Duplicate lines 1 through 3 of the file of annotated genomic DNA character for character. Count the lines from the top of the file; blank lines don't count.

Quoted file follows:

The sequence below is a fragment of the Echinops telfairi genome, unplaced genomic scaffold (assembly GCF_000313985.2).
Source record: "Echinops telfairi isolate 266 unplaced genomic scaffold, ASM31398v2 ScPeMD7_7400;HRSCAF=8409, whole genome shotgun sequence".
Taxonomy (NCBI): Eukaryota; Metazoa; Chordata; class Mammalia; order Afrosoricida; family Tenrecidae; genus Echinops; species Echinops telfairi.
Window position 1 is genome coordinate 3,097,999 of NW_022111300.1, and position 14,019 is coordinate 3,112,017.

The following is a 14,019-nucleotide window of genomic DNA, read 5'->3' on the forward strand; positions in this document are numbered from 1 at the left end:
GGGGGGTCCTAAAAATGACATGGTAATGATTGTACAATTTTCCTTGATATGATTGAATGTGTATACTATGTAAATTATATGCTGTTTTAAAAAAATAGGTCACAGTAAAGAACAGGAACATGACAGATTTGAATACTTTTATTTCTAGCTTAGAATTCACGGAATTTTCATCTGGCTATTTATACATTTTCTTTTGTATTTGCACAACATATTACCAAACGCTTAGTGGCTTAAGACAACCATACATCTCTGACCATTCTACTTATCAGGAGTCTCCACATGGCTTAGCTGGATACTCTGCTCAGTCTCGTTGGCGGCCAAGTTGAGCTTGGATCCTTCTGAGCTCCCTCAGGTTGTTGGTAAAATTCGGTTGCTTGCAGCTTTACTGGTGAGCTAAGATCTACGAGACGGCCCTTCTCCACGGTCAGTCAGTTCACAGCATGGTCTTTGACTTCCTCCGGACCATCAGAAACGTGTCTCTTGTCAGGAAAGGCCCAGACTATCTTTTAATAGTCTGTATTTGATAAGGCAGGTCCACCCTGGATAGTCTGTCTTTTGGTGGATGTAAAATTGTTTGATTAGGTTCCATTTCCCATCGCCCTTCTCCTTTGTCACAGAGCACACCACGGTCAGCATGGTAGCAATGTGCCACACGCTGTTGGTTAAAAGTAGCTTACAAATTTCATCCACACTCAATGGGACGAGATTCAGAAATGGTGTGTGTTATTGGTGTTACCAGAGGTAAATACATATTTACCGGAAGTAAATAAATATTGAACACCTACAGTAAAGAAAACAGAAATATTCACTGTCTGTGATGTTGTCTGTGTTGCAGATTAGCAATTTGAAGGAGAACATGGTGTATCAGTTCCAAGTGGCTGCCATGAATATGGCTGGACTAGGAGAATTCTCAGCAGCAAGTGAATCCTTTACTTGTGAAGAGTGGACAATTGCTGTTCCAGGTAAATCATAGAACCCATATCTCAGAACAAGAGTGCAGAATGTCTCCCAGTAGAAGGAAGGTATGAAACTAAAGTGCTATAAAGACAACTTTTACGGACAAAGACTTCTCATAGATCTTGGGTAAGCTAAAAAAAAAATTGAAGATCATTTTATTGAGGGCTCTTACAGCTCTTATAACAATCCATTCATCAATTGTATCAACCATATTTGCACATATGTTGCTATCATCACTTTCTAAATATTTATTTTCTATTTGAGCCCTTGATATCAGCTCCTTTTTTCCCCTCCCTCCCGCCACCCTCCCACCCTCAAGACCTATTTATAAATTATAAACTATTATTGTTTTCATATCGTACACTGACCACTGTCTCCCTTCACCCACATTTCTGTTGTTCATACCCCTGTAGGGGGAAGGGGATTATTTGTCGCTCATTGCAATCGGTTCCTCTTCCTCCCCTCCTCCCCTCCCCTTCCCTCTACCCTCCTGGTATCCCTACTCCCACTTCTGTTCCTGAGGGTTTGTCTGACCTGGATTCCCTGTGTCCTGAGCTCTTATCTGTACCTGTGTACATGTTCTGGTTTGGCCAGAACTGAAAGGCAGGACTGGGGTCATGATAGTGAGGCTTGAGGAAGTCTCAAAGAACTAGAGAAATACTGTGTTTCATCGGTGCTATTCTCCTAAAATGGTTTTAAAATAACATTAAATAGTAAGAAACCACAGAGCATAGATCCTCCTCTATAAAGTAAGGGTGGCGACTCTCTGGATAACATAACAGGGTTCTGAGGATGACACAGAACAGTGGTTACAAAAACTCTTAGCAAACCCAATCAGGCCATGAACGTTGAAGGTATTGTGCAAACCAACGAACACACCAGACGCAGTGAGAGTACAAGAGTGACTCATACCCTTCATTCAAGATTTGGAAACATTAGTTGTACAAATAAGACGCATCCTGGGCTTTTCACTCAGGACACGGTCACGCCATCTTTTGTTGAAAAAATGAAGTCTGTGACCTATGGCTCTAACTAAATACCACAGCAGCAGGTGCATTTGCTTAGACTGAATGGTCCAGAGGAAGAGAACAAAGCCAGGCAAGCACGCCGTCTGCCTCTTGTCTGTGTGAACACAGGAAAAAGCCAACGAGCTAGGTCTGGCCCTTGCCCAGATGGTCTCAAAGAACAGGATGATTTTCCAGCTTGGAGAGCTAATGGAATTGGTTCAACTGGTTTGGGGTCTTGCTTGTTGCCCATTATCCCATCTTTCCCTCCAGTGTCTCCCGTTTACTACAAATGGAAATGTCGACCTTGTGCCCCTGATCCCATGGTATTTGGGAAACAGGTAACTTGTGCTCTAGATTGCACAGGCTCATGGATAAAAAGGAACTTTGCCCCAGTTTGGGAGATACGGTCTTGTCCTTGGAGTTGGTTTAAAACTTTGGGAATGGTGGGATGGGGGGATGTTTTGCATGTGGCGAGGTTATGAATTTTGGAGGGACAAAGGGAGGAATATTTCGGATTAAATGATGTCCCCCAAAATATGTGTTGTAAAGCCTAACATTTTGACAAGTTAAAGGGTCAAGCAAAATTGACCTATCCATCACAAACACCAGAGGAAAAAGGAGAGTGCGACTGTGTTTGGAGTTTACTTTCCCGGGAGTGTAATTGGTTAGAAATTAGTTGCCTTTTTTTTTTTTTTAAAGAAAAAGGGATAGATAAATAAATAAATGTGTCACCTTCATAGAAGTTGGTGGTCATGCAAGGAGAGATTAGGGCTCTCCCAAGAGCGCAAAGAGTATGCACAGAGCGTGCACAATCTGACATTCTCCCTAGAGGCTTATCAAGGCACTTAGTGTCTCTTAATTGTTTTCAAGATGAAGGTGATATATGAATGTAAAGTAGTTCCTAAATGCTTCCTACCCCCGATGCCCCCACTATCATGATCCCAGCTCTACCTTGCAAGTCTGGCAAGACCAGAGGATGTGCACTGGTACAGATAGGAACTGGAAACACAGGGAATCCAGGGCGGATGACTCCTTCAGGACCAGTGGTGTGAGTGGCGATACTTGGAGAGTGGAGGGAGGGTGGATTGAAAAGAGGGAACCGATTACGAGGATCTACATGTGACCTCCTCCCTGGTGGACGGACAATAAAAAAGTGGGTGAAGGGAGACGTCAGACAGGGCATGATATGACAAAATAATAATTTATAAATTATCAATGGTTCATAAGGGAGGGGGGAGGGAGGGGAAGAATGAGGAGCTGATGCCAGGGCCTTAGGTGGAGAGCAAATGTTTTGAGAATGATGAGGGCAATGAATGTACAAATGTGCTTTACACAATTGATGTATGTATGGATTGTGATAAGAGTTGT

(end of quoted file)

The sequence below is a fragment of the Echinops telfairi genome, unplaced genomic scaffold (assembly GCF_000313985.2).
Source record: "Echinops telfairi isolate 266 unplaced genomic scaffold, ASM31398v2 ScPeMD7_7400;HRSCAF=8409, whole genome shotgun sequence".
Taxonomy (NCBI): Eukaryota; Metazoa; Chordata; class Mammalia; order Afrosoricida; family Tenrecidae; genus Echinops; species Echinops telfairi.